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The Primrose Path Paradox.
Posted:
Nov 20, 2013 8:28 PM


A classic situation seen in old Westerns is that a cowpoke loses a game of poker, pulls out the gun and tells the opponent that they're going to keep playing until he wins back his money.
Ignoring the question of why he didn't just use the gun to take the money (which, in light of what's about to be described would actually be MORE fair and honest!) the questions are  how long on average would it take to win back the money, and what are the changes it will eventually happen?
(A) If the game is p < 50% for the perpetrator, then the amount of time (on average) would be infinity, while the chances on eventually winning it all back would be p/q, where q = 1  p. If he gets N rounds behind, then it becomes (p/q)^N. There is a point where it drops under 50% (the "cut your losses" point).
(B) If the game is p > 50%, then the amount of time on average would be 1/(p  q) rounds, and the probability of eventually winning everything back is 100%. If he's N rounds down, then it becomes N/(p  q) for time and 100% for probability.
(C) If p = 50%, the average time is infinity, but the probability of eventually making it all back is 100%. Thus, the tip of the iceberg of the paradox.
But there's more to it than that.
So, now change venues. Suppose you're playing a game where your probability of winning is p, and of losing is q (p + q = 1, p > 0 and q > 0) and you lose the first time.
For probabilities p in the range 1/3 < p < 1/2, there is better than a 50% chance on eventually breaking even. The only difference here is that there is a "cut your losses" point, where the probability of eventually getting back drops below 50%.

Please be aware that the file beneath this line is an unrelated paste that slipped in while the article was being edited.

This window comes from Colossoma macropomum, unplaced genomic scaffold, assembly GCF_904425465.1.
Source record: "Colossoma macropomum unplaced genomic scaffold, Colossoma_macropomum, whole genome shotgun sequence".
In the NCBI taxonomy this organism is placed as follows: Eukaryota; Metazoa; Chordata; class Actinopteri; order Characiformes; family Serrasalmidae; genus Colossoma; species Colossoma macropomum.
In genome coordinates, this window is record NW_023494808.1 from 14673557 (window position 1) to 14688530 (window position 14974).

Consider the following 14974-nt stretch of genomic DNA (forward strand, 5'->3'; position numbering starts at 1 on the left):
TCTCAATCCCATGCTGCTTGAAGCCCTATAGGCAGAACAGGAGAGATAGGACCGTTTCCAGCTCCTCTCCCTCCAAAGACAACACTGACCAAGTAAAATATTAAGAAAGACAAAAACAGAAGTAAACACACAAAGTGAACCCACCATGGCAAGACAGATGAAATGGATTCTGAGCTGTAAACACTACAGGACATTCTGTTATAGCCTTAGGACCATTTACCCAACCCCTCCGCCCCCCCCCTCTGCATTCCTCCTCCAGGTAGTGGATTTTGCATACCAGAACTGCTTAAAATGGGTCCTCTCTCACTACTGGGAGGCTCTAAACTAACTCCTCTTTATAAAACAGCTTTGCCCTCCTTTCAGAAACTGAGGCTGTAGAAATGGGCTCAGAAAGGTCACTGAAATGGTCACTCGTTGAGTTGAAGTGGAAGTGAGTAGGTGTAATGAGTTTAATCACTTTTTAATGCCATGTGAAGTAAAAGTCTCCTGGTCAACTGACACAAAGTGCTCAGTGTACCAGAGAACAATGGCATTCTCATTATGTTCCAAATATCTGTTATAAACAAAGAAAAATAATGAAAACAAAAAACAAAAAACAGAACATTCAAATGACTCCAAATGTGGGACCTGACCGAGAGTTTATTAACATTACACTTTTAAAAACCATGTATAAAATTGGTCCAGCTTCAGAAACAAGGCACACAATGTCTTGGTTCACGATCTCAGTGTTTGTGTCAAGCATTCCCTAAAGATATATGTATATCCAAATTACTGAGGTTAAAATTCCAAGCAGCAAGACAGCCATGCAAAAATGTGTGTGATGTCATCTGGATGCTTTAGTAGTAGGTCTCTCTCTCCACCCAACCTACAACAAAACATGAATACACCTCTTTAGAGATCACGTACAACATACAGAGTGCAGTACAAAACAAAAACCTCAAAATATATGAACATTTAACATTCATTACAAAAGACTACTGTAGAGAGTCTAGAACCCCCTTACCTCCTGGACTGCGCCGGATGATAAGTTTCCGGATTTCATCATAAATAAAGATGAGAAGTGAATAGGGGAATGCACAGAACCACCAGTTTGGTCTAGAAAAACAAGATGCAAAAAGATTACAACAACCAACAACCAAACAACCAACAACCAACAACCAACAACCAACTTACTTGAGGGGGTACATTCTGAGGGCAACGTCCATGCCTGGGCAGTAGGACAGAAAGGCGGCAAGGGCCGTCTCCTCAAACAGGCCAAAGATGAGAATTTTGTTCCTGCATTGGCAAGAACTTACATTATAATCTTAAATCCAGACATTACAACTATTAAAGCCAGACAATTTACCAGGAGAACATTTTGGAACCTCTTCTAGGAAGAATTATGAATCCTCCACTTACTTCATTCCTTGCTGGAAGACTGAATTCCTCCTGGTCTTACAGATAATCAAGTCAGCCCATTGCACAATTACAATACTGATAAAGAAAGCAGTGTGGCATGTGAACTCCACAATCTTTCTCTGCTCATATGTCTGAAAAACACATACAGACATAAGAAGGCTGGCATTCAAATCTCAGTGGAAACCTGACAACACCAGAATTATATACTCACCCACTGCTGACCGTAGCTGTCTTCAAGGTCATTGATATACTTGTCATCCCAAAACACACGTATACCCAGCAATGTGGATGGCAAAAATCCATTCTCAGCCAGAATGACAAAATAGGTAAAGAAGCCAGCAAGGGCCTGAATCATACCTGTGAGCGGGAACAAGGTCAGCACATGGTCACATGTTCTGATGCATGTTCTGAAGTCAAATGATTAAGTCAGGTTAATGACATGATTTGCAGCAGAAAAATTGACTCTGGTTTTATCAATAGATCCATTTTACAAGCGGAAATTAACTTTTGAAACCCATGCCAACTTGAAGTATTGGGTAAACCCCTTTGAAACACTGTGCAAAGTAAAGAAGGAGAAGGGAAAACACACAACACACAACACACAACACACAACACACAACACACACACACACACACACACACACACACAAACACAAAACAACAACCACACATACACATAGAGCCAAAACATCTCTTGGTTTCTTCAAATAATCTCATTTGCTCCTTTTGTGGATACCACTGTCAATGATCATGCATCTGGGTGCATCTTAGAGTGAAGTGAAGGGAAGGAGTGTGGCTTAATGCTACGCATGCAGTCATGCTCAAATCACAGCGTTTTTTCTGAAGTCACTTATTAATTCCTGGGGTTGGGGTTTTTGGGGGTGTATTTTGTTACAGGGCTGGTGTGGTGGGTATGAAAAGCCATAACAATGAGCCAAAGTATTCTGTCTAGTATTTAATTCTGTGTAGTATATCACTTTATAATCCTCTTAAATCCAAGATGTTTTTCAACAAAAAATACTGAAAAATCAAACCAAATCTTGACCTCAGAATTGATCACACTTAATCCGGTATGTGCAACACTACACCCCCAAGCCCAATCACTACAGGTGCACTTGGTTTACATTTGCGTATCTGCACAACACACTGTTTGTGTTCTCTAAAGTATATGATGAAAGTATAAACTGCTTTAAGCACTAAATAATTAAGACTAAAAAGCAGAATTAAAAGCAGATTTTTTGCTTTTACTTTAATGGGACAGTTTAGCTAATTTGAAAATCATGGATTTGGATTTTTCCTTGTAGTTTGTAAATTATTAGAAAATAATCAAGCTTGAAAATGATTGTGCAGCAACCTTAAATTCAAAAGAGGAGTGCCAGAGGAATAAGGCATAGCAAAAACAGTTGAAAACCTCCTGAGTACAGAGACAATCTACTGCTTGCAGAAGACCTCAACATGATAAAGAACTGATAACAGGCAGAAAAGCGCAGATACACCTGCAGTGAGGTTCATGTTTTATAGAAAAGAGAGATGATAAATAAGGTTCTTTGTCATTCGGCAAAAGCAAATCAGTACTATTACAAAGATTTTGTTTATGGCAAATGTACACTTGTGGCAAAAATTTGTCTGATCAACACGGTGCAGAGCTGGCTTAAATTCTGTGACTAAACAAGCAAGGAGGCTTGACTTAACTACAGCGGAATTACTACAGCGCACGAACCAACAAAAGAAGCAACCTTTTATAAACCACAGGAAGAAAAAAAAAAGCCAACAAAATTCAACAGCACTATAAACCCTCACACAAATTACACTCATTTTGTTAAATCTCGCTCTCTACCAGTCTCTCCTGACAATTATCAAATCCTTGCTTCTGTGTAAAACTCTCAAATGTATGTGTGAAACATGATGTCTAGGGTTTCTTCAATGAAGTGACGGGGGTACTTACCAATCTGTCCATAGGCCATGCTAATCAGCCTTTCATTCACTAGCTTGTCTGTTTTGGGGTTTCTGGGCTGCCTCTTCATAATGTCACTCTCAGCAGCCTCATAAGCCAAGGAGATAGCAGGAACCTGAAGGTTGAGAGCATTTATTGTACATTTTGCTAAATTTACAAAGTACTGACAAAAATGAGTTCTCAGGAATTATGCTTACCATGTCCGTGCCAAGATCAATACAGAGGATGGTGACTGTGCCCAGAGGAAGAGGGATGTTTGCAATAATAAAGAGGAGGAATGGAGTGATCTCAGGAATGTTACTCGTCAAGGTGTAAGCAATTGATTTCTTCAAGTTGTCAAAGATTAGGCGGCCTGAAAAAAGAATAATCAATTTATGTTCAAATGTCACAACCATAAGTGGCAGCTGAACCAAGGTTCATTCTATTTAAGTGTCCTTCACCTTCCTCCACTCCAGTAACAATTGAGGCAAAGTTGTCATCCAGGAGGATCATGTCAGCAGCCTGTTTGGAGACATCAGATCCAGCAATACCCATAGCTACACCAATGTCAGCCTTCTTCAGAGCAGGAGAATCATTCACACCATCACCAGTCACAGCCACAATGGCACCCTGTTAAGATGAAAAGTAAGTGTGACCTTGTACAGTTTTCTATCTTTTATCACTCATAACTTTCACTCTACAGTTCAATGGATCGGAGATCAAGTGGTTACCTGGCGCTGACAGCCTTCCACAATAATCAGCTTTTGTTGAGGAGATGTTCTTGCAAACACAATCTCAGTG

For the case 1/3 < p < 1/2, the "cut your losses" point occurs where N > 1/log_2(q/p) = 1/log_2((1  p)/p).
For a game where the margin is close to 5050, such as p = 30/(30 + 31), q = 31/(30 + 31), one would have N = 1/log_2(31/30) ~ 30 ln(2) ~ 21.
So, by making p close to 5050, you can be strung along to very deep levels before reaching to "cut your losses" point.
The paradox for p = 1/2 and even the quasiparadox for (1/3 < p < 1/2) not only catches the feel and spirit that every obsessive gambler feels, experiences, but that it is the very trap underlying the addiction itself.
Moreover, it seems to be a case of a more general situation of this type, that I call the "Primrose Path Paradox". This is the situation where (a) at each point, the rational choice is to step forward, but (b) where each forward step brings you closer to ruin, overall, and (c) by the time the likelihood or inevitability of ruin becomes clearly recognizable, it's too late to turn back.